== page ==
Estimation of vaccine efficacy and critical vaccination coverage in partially observed outbreaks
SourcePlos Computational Biology, 9, 5, (2013), pp. e1003061
Article / Letter to editor
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Primary and Community Care
Plos Computational Biology
SubjectNCEBP 7: Effective primary care and public health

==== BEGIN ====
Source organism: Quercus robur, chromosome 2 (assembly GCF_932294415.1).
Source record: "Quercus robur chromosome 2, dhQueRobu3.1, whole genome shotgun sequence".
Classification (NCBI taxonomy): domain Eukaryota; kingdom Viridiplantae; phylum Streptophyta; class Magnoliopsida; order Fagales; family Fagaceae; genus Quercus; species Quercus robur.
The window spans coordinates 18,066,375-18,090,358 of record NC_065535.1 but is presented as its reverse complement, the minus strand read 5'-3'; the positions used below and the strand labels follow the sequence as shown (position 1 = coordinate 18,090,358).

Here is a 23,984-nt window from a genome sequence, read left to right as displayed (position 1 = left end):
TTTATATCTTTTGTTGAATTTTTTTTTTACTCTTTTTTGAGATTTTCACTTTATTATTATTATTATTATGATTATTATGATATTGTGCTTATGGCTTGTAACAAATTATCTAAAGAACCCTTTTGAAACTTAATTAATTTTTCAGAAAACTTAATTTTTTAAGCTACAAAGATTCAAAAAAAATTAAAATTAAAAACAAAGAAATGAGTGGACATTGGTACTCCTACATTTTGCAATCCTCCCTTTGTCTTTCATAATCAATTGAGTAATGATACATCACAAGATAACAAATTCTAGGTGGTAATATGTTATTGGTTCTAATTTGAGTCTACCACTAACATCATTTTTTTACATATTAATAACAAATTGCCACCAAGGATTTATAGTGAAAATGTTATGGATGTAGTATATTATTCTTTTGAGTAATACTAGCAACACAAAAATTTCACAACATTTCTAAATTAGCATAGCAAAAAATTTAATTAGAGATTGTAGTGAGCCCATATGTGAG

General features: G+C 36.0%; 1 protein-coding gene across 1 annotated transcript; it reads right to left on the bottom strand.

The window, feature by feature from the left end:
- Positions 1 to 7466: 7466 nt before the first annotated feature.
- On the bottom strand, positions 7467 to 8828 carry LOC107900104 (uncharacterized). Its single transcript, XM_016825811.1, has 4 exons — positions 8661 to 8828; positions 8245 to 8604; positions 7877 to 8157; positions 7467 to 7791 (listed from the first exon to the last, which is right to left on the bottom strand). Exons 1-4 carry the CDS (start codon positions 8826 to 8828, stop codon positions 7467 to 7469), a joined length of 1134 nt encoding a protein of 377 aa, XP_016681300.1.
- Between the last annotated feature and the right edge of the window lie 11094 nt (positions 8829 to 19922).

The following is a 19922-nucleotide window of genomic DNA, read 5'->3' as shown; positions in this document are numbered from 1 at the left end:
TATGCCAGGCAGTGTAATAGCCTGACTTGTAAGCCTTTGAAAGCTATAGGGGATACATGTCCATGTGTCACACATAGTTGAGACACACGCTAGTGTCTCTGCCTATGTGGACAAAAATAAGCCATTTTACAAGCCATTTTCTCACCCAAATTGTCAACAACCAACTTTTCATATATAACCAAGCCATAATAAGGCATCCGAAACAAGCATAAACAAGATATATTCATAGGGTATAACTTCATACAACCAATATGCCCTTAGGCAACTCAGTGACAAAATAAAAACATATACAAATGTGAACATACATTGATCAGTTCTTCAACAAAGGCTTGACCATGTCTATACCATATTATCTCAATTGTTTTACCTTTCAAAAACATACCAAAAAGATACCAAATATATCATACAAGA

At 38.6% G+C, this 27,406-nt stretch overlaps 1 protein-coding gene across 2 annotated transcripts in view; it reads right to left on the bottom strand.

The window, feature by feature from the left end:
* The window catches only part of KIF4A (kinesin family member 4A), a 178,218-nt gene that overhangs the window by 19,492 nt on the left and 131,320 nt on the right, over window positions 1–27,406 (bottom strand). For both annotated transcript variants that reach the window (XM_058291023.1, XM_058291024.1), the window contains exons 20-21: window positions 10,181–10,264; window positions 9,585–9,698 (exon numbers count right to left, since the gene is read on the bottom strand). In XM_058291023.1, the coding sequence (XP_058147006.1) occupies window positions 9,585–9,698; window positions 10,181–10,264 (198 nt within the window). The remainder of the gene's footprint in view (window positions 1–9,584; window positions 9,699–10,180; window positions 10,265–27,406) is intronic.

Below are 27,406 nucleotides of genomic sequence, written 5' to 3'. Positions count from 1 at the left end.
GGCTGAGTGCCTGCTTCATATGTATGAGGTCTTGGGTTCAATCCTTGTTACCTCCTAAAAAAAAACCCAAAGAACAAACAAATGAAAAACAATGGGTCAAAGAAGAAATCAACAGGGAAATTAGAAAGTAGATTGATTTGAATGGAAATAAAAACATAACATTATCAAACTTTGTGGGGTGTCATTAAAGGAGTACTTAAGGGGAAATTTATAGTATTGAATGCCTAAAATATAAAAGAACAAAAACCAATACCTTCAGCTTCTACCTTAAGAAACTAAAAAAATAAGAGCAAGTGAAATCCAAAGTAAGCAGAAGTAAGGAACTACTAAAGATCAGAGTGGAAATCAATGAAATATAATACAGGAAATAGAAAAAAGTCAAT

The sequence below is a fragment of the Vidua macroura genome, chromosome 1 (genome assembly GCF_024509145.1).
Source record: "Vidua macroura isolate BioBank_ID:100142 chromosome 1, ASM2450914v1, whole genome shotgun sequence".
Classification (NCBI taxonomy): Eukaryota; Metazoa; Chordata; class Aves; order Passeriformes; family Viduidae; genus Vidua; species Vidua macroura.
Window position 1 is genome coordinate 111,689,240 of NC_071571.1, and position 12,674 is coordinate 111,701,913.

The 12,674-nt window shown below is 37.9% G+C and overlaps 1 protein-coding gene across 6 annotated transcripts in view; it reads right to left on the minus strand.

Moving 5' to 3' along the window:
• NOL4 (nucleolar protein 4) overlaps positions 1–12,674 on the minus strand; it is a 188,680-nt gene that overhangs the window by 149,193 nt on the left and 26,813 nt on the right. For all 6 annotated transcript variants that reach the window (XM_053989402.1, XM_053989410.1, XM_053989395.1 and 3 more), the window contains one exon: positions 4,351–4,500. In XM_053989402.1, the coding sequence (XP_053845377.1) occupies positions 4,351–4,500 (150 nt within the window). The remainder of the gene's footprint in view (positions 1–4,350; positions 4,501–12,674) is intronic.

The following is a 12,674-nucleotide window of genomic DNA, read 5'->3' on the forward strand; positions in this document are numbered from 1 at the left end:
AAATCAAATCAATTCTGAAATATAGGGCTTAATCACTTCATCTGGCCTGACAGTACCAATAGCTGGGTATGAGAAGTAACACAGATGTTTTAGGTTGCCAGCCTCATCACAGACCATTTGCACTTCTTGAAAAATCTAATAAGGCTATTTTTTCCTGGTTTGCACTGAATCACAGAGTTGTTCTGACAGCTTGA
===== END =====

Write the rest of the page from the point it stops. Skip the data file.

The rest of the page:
Classical approaches to estimate vaccine efficacy are based on the assumption that a person's risk of infection does not depend on the infection status of others. This assumption is untenable for infectious disease data where such dependencies abound. We present a novel approach to estimating vaccine efficacy in a Bayesian framework using disease transmission models. The methodology is applied to outbreaks of mumps in primary schools in the Netherlands. The total study population consisted of 2,493 children in ten primary schools, of which 510 (20%) were known to have been infected, and 832 (33%) had unknown infection status. The apparent vaccination coverage ranged from 12% to 93%, and the apparent infection attack rate varied from 1% to 76%. Our analyses show that vaccination reduces the probability of infection per contact substantially but not perfectly ([Formula: see text] = 0.933; 95CrI: 0.908-0.954). Mumps virus appears to be moderately transmissible in the school setting, with each case yielding an estimated 2.5 secondary cases in an unvaccinated population ([Formula: see text] = 2.49; 95%CrI: 2.36-2.63), resulting in moderate estimates of the critical vaccination coverage (64.2%; 95%CrI: 61.7-66.7%). The indirect benefits of vaccination are highest in populations with vaccination coverage just below the critical vaccination coverage. In these populations, it is estimated that almost two infections can be prevented per vaccination. We discuss the implications for the optimal control of mumps in heterogeneously vaccinated populations.
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